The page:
New Book | Politics and the English Country House, 1688–1800

Posted in books by Editor on March 1, 2023

From McGill-Queen’s University Press:

Joan Coutu, Jon Stobart, and Peter Lindfield, eds., Politics and the English Country House, 1688–1800 (Montreal: McGill-Queen’s University Press, 2023), 344 Pages, ISBN: 978-0228014027, $95.

Book coverPolitics has always been at the heart of the English country house, in its design and construction, as well as in the activities and experiences of those who lived in and visited these places. As Britain moved from an agrarian to an imperial economy over the course of the eighteenth century, the home mirrored the social change experienced in the public sphere. This collection focuses on the relationship between the country house and the mutable nature of British politics in the eighteenth century. Essays explore the country house as a stage for politicking, a vehicle for political advancement, a symbol of party allegiance or political values, and a setting for appropriate lifestyles. Initially the exclusive purview of the landed aristocracy, politics increasingly came to be played out in the open, augmented by the emergence of career politicians—usually untitled members of the patriciate—and men of new money, much of it created on Caribbean plantations or in the employ of the East India Company. Politics and the English Country House, 1688–1800 reveals how, during this period of profound change, the country house remained a constant. The country house was the definitive tangible manifestation of social standing and, for the political class, owning one became almost an imperative. In its consideration of the country house as lived and spatial experience, as an aesthetic and symbolic object, and as an economic engine, this book offers a new perspective on the complexity of political meaning embedded in the eighteenth-century country house—and on ourselves as active recipients and interpreters of its various narratives, more than two centuries later.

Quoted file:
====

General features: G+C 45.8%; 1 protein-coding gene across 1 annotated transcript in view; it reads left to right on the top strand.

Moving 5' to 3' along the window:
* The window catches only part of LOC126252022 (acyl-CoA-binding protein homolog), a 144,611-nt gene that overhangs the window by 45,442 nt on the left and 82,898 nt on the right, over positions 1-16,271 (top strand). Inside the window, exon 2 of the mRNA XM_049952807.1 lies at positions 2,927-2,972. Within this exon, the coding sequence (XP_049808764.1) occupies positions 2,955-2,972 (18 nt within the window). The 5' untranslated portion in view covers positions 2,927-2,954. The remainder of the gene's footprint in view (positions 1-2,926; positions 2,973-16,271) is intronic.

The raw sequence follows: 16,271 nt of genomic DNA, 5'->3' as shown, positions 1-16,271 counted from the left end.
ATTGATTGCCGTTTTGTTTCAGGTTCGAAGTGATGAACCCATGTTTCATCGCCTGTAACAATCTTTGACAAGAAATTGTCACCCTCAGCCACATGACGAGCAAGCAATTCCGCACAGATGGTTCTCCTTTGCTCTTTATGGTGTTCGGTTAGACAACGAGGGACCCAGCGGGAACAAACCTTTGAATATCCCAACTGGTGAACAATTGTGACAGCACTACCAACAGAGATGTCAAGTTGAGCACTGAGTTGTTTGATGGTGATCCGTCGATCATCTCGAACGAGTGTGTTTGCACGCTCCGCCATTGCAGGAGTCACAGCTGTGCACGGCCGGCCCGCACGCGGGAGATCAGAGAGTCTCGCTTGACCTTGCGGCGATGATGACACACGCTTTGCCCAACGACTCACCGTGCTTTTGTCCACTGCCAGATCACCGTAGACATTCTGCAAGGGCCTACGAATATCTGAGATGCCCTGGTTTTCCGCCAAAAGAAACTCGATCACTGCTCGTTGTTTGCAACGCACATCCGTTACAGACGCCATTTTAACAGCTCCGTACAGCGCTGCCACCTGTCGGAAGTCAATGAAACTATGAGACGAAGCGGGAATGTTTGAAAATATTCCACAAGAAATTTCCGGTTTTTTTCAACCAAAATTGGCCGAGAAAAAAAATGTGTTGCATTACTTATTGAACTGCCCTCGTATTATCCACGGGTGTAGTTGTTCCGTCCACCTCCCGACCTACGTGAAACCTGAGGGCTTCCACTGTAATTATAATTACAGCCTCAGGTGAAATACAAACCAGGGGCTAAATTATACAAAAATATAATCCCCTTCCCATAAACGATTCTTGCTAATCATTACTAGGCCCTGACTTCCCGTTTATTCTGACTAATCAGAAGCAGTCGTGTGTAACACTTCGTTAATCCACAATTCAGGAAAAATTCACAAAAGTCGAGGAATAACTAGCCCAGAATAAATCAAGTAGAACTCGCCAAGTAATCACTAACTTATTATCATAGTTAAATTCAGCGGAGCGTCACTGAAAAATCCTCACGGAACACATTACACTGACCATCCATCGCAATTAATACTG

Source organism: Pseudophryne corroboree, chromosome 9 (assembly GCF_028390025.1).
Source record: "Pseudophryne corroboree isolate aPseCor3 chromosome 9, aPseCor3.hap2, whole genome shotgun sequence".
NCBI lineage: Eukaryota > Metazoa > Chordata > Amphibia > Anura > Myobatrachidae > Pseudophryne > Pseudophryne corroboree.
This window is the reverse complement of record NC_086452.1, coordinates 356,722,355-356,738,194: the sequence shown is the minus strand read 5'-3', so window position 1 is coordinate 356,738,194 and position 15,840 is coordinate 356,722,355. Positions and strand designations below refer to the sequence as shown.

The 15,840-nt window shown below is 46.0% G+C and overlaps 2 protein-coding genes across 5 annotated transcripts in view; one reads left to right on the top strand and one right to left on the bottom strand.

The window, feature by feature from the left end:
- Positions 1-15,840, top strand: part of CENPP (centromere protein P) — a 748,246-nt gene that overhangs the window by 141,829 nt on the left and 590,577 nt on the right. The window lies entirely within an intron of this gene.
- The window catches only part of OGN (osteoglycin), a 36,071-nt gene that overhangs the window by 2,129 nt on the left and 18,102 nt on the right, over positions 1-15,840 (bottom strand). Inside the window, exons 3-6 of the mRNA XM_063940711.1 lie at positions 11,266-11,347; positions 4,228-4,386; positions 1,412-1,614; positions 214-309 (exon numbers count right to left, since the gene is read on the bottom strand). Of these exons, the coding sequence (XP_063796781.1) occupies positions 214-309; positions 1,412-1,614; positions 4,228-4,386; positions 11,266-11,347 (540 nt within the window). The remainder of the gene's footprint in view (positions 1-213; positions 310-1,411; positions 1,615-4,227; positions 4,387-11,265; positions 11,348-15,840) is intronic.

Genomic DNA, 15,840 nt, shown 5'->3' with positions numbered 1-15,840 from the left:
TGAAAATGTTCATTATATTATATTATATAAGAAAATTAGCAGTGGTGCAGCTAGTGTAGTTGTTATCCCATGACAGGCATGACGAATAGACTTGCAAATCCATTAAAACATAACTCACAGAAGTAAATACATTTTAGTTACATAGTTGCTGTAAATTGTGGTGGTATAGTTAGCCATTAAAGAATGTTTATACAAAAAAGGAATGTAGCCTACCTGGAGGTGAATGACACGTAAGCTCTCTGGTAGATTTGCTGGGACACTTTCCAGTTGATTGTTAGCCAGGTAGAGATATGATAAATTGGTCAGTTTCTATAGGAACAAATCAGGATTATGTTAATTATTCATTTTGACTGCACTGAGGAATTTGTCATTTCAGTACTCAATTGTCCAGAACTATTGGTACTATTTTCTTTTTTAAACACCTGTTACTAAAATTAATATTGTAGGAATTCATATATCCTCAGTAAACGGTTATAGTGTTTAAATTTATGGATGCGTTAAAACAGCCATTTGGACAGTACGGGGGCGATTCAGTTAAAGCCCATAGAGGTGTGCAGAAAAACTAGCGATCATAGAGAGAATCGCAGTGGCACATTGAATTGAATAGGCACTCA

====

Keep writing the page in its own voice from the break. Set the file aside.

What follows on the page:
Joan Coutu is professor of art history and visual culture at the University of Waterloo.
Jon Stobart is professor of social history at Manchester Metropolitan University.
Peter Nelson Lindfield is lecturer in history at Manchester Metropolitan University.


Table and Figures

1  Introduction — Joan Coutu, Jon Stobart, and Oliver Cox

Part One: Political Positioning after the Glorious Revolution
2  Introduction — Oliver Cox
3  For Politics, Progresses, or Posterity? Some Alternative Reasons for Building State Apartments — Amy Lim
4  Holding Court at Marlborough House: The London Residence of Sarah, Duchess of Marlborough — Juliet Learmouth

Part Two: The Question of Style
5  Introduction — Anne Bordeleau
6  Gothic Architecture and the Liberty Trope — Matthew M. Reeve
7  ‘Whig Gothic’: An Antidote to Houghton Hall — Peter N. Lindfield
8  The House with Two Faces: From Baroque to Palladian at Wentworth Woodhouse — Dylan Wayne Spivey

Part Three: The Social Politics of the Country House
9  Introduction — Jon Stobart
10  Burke’s Exemplum: The ‘Natural Family Mansion’ and Wentworth Woodhouse — Joan Coutu
11  House Painting: Place and Position in Estate Portraiture, circa 1770 — John Bonehill
12  The House and Estate of a Rich West Indian: Two Slaveholders in Eighteenth-Century East Anglia — Elisabeth Grass

Part Four: Houses and Homes
13  Introduction — Kate Retford
14  The Clives at Home: Self-Fashioning, Collecting, and British India — Kieran Hazzard
15  William Pitt the Younger, 1759–1806: Reshaping the Political Home — Rowena Willard-Wright

Afterword: Whose Country House? — Dana Arnold


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